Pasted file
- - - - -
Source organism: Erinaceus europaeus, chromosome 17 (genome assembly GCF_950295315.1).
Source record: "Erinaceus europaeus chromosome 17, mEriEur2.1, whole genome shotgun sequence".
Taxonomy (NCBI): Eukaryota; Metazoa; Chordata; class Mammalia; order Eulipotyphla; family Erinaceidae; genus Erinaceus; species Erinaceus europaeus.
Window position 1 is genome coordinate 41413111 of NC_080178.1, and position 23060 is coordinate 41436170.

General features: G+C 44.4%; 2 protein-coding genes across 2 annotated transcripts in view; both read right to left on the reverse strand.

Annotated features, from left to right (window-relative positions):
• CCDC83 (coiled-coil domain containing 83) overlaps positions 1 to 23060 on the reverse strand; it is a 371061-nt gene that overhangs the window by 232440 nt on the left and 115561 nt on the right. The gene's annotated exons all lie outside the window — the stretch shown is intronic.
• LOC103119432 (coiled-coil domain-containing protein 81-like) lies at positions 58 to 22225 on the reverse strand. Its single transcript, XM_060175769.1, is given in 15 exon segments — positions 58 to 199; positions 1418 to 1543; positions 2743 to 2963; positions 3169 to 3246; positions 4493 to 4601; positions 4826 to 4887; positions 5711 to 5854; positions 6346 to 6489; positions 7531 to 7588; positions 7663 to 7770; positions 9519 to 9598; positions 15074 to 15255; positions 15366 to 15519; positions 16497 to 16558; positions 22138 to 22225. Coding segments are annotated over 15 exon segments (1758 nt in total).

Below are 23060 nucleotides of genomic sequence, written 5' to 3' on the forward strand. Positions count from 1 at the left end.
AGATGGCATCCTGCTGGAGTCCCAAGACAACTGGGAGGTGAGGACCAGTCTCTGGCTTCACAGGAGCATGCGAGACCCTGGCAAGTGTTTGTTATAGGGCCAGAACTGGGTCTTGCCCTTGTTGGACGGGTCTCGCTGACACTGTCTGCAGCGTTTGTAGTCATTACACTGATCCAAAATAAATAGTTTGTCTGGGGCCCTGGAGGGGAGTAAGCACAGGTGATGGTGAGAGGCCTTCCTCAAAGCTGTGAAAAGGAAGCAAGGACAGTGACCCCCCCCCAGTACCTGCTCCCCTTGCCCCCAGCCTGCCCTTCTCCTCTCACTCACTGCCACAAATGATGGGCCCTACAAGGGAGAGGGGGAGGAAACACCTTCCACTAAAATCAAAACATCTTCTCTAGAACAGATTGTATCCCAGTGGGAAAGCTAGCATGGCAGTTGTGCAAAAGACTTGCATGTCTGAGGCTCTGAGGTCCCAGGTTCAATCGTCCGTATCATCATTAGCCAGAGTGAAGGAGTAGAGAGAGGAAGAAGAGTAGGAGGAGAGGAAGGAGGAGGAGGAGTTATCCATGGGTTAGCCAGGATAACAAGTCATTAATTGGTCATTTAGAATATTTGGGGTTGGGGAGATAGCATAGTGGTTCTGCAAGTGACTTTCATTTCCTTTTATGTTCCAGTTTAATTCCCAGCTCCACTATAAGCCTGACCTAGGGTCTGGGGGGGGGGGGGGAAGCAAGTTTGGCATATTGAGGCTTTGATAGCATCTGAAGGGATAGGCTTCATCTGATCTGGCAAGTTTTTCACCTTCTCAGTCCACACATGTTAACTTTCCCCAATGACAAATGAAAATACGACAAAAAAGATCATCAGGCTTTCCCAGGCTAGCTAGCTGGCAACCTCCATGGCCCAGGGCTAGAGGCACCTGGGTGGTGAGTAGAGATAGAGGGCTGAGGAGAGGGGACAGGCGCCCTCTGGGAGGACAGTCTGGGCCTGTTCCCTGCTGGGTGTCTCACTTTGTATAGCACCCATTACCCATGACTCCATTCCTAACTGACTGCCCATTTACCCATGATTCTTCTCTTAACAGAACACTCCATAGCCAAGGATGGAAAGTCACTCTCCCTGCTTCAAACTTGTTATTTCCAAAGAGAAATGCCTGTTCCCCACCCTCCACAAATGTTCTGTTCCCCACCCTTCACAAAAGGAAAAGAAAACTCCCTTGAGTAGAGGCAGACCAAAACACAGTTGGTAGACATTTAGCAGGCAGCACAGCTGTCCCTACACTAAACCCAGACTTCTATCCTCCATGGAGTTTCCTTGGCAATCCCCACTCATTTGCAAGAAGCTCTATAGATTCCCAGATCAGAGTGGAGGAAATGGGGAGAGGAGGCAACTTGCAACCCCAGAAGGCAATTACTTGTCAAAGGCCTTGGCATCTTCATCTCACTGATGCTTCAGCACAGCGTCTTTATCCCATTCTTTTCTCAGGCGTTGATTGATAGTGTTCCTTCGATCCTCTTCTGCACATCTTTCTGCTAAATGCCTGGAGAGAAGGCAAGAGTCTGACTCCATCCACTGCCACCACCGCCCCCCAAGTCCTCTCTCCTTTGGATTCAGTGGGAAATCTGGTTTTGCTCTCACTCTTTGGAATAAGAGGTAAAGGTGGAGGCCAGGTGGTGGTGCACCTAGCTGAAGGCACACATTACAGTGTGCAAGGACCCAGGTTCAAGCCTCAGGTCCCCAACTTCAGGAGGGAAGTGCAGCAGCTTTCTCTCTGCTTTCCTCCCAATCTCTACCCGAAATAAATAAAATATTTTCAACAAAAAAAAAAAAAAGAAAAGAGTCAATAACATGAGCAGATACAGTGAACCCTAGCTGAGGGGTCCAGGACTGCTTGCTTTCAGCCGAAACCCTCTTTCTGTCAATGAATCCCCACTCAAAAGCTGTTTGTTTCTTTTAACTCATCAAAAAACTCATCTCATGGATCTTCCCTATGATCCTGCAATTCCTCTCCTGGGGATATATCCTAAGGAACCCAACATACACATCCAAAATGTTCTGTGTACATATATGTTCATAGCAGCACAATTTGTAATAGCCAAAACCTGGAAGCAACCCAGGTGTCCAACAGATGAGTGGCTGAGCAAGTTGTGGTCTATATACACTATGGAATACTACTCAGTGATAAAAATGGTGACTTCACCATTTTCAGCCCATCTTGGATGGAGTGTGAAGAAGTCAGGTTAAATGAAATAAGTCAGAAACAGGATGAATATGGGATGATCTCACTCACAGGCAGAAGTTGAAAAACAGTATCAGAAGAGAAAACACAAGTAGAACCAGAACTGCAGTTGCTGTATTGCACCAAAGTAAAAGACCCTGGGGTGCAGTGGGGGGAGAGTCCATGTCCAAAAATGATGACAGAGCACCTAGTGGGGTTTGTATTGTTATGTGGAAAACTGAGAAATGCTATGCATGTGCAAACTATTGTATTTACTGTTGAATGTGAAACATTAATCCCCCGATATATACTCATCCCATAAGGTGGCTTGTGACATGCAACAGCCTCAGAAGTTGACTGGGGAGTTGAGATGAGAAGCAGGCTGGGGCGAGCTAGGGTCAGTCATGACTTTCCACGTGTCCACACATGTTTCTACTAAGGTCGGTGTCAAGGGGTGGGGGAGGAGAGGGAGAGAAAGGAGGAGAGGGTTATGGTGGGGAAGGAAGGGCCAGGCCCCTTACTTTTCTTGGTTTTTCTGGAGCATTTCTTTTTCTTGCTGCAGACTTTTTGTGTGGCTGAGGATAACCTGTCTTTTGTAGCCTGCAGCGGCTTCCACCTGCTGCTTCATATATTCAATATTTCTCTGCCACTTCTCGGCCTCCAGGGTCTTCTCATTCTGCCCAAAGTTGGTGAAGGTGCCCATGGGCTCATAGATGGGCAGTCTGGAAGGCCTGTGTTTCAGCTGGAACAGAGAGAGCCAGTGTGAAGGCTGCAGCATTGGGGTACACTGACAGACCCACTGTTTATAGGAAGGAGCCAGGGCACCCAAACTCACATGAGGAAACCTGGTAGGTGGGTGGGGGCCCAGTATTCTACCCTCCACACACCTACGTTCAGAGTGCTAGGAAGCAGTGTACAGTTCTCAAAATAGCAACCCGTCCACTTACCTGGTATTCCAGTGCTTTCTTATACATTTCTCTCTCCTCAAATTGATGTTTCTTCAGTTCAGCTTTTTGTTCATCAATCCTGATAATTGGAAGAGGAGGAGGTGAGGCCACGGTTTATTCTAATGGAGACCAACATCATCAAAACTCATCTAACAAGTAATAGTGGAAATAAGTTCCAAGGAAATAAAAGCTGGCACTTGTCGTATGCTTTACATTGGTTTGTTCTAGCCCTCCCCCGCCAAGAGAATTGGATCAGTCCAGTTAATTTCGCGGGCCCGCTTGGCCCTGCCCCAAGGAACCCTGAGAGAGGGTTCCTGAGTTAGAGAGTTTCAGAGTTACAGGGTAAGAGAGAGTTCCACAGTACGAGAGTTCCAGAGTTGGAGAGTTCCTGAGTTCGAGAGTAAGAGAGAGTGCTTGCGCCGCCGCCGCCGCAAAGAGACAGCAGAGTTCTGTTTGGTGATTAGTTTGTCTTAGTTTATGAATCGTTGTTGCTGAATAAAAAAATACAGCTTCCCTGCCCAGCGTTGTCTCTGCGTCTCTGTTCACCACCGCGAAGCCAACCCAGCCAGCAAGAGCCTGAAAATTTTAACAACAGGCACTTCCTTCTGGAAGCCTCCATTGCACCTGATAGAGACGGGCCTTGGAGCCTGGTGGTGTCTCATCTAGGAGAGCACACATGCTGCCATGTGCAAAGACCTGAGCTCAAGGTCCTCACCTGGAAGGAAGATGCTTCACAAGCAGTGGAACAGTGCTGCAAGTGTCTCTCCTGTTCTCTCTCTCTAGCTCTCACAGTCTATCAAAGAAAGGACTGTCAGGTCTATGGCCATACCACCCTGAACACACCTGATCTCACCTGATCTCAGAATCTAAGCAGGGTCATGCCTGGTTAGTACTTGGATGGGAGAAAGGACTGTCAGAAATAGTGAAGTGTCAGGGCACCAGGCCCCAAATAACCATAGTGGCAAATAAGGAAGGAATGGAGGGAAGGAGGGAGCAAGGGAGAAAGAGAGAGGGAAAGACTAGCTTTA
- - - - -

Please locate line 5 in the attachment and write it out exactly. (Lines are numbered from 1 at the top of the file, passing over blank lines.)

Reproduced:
General features: G+C 44.4%; 2 protein-coding genes across 2 annotated transcripts in view; both read right to left on the reverse strand.